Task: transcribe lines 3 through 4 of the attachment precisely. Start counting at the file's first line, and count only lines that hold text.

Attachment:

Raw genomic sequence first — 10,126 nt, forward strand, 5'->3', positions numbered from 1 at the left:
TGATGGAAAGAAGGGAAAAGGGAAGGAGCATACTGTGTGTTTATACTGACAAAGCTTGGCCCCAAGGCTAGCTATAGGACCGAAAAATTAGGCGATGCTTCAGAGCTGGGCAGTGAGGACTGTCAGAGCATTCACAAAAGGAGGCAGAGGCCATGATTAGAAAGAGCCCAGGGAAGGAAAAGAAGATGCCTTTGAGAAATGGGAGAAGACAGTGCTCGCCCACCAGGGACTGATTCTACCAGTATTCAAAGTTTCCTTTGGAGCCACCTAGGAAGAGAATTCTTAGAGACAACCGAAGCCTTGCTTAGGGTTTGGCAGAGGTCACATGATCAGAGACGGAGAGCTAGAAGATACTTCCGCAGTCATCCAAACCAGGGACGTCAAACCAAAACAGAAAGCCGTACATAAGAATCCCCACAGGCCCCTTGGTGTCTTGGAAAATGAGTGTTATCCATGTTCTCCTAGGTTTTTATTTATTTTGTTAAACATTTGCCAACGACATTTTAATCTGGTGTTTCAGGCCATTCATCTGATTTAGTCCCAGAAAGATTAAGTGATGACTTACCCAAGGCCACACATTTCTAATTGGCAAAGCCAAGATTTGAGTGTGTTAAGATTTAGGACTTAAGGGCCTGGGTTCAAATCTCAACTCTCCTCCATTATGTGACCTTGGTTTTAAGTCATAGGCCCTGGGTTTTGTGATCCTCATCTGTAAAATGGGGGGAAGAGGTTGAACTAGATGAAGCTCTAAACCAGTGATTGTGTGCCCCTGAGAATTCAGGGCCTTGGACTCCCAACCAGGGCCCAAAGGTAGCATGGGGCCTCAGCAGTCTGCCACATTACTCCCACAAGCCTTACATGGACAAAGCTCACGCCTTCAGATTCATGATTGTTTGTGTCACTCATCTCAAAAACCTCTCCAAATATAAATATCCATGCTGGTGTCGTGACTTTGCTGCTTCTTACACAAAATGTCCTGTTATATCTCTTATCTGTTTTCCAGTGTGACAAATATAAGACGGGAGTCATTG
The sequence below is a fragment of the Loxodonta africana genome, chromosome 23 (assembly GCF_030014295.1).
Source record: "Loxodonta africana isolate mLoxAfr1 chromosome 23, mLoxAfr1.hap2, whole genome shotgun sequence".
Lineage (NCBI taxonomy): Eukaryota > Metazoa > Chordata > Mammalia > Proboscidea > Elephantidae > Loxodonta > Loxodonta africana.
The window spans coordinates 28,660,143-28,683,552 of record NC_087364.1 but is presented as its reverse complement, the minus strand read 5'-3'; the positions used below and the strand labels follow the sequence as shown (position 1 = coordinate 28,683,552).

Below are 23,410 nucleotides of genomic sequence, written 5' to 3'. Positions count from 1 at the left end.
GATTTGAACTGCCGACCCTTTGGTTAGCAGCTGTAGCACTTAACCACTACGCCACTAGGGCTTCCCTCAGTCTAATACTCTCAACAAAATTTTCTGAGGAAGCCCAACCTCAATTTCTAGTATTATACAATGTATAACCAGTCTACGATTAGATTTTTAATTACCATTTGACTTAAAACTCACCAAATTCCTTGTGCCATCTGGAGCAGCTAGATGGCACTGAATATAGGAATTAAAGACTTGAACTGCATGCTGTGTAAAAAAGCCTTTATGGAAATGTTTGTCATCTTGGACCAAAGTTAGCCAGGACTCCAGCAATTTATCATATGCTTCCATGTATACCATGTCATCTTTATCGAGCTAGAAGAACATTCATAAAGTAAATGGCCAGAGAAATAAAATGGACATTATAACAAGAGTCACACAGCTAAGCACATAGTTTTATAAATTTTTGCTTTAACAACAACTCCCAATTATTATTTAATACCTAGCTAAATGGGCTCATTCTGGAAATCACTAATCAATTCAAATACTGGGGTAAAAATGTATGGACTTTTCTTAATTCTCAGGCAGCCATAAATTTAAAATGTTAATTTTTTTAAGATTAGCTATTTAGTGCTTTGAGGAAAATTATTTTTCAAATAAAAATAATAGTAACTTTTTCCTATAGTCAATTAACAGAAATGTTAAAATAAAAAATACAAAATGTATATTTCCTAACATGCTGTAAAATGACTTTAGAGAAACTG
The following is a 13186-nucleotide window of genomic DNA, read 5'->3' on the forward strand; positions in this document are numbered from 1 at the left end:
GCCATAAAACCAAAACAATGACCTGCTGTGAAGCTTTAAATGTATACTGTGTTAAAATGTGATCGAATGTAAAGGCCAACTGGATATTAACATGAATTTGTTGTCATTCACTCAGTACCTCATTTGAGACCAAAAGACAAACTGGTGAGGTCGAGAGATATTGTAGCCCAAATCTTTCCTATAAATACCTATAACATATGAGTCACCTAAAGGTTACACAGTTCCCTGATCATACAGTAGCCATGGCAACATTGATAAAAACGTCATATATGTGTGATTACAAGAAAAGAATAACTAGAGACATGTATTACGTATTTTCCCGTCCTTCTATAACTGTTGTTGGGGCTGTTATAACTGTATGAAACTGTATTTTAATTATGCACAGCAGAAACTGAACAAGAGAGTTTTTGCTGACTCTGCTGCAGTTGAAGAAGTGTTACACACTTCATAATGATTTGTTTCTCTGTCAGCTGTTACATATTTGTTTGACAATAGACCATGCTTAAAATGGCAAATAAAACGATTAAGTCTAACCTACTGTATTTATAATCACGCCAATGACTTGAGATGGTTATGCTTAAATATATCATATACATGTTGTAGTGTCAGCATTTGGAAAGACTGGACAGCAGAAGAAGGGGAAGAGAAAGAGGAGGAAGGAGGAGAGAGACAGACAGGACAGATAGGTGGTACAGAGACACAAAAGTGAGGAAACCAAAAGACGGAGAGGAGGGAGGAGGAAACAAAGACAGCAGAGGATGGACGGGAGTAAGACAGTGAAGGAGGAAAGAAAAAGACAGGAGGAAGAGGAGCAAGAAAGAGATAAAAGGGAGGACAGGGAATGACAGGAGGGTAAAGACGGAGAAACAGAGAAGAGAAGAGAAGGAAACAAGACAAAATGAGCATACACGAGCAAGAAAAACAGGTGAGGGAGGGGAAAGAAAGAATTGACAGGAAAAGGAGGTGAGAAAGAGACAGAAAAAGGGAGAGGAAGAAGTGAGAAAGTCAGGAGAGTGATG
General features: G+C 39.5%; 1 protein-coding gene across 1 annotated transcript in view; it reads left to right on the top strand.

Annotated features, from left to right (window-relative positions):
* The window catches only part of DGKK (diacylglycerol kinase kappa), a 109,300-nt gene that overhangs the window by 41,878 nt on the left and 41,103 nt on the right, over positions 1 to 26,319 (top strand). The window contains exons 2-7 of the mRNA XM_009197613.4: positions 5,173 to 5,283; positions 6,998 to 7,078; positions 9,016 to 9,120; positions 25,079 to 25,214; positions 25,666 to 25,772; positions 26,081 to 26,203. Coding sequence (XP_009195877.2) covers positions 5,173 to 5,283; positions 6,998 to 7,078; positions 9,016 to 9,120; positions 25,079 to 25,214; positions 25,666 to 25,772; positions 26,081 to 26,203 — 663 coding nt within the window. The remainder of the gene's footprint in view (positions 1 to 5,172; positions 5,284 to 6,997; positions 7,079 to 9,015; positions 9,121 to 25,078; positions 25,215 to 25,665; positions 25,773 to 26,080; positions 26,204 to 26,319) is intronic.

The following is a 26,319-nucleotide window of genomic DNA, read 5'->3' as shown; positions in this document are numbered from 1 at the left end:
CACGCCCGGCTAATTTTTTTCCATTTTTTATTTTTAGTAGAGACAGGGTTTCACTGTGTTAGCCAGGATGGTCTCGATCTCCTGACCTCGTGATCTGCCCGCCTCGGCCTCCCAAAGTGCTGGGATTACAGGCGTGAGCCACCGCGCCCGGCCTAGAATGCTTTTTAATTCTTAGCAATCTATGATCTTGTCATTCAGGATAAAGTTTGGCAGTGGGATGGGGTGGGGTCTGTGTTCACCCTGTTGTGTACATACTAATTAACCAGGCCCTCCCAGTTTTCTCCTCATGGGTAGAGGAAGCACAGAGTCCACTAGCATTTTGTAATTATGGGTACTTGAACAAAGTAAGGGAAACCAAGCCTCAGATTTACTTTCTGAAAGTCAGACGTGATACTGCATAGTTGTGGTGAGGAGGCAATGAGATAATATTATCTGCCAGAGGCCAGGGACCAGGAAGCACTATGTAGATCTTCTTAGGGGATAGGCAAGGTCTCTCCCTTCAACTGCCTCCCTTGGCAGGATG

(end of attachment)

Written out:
The sequence below is a fragment of the Loxodonta africana genome, chromosome 23 (assembly GCF_030014295.1).
Source record: "Loxodonta africana isolate mLoxAfr1 chromosome 23, mLoxAfr1.hap2, whole genome shotgun sequence".